I can’t tell you how much I wish this had become the predominate teaching of the Church in regards to Christian living, instead of the hell fire and brimstone rants so many of us grew up hearing every Sunday. To hear them talk, it seems like God loved us enough to die for our sins while we still hated Him, but as soon as we declared our love for Him, He became determined to make us toe the mark and pay for every sin we ever committed afterward. And if we didn’t we would be disowned.
Maybe some of you are thinking of verses you’ve heard that appear to refute this idea of freedom in Christ. But if they did, the word of God would be contradicting itself, something that’s impossible for God to do. We’re not saved by grace, then kept by our own works. As soon as you add work to the equation, grace is canceled out. If our behavior could be good enough to keep us saved, it would have been good enough to save us in the first place, and God would not have had to send His Son to die for us.
Why Did He Do That?
Jesus didn’t die to make bad men good. He died so dead men could live. And He didn’t just get us started on the road to eternal life and then leave the rest to us. He who began a good work in us will carry it on to completion until the day of Christ Jesus (Phil 1:6).
Some would have us believe that the presence of the Holy Spirit within us makes it impossible for us to ever sin again. But all we have to do is observe the Christians around us to see that’s not true. The truth is that the Holy Spirit came to restore our power of choice. Unbelievers have no choice about their behavior because they’re only getting input from their sin nature. Believers get input from both their sin nature and the Holy Spirit and can choose which to accept.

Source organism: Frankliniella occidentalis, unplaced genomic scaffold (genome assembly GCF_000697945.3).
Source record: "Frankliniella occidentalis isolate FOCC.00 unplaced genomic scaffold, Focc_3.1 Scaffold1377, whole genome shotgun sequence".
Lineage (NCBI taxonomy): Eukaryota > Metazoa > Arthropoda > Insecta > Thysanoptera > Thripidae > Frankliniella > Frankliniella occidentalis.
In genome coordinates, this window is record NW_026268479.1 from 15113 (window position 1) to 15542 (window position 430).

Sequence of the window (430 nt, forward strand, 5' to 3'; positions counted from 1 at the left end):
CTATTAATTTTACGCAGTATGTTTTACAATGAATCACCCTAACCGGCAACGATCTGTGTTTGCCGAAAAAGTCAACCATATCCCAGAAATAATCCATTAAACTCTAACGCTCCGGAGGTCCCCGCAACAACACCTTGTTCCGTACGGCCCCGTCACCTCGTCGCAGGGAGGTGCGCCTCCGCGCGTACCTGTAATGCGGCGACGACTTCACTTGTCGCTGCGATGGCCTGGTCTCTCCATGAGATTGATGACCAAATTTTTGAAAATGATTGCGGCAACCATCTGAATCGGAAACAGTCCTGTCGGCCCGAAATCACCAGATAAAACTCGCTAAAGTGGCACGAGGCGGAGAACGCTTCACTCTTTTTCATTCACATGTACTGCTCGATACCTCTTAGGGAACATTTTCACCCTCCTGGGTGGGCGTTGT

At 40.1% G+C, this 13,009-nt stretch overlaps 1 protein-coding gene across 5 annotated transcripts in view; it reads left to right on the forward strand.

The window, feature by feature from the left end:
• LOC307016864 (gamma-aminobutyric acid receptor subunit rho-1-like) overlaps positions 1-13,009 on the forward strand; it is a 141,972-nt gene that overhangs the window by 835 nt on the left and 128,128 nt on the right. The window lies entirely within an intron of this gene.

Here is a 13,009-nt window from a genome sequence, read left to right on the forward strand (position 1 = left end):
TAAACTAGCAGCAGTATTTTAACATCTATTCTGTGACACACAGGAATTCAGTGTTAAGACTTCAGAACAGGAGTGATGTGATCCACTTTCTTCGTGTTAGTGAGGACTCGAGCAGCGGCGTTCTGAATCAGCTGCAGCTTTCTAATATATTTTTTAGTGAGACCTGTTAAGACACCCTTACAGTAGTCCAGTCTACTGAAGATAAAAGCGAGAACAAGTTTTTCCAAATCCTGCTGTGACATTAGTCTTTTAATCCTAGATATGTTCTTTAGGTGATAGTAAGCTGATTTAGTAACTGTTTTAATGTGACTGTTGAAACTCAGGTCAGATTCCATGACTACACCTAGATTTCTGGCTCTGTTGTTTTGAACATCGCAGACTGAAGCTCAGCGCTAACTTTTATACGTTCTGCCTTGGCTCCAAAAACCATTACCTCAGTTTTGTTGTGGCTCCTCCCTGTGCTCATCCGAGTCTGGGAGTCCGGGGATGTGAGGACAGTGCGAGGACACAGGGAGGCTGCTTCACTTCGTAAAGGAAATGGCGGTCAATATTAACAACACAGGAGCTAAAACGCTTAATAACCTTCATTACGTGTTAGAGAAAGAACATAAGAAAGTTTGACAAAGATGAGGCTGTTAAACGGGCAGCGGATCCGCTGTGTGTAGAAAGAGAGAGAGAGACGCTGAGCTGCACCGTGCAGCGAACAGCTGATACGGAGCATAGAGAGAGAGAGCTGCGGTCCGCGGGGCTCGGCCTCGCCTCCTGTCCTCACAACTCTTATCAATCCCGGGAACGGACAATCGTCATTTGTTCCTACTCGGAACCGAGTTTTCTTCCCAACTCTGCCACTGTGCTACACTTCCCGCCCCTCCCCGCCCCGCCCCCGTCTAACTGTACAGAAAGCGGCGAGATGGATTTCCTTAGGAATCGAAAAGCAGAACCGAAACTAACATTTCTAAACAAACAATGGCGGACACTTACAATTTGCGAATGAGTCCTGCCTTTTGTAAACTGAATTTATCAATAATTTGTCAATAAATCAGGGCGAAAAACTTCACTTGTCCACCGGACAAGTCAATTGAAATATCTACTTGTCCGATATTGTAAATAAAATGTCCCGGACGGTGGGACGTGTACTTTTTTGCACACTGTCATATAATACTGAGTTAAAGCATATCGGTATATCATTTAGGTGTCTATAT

But even then it’s not a level playing field, because our sin nature’s input is our default choice. It’s what will always feel most natural to us. We have to consciously choose to over ride the sin nature’s input to follow the guidance of the Holy Spirit. That’s why some call following the Holy Spirit’s input making a “contrary-to-feelings” choice. It’s not natural to us. Sometimes we forget to consider our choices before acting and other times our natural inclination carries such strong feelings that we ignore the Holy Spirit’s counsel. This is when we sin.
Afterwards the Holy Spirit will convict us of our sin, we’ll feel remorse, and we’ll ask the Lord to forgive us. If we confess our sins, the Lord is just and faithful and will forgive us our sins and purify us from all unrighteousness (1 John 1:9). The sin will immediately be forgiven and forgotten. God can do this because His son has already paid the penalty for it, and every other sin we ever have or ever will commit.